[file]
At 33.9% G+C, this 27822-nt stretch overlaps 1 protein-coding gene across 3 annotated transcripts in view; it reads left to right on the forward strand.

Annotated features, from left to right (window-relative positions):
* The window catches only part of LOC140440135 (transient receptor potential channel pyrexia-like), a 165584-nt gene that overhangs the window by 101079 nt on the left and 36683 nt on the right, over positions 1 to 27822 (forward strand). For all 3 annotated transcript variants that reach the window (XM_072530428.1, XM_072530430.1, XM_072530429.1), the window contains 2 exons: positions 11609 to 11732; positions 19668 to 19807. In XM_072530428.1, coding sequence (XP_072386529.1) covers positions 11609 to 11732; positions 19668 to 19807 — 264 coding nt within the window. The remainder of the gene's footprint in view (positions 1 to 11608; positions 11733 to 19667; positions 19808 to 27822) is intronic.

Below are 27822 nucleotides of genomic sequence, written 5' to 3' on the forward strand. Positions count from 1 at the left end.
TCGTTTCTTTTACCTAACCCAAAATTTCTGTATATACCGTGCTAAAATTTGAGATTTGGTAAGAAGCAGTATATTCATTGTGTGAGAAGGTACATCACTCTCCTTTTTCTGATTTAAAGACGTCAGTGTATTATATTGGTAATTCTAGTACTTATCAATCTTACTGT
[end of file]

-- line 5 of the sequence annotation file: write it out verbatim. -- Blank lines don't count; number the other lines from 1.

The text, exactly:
TCGTTTCTTTTACCTAACCCAAAATTTCTGTATATACCGTGCTAAAATTTGAGATTTGGTAAGAAGCAGTATATTCATTGTGTGAGAAGGTACATCACTCTCCTTTTTCTGATTTAAAGACGTCAGTGTATTATATTGGTAATTCTAGTACTTATCAATCTTACTGT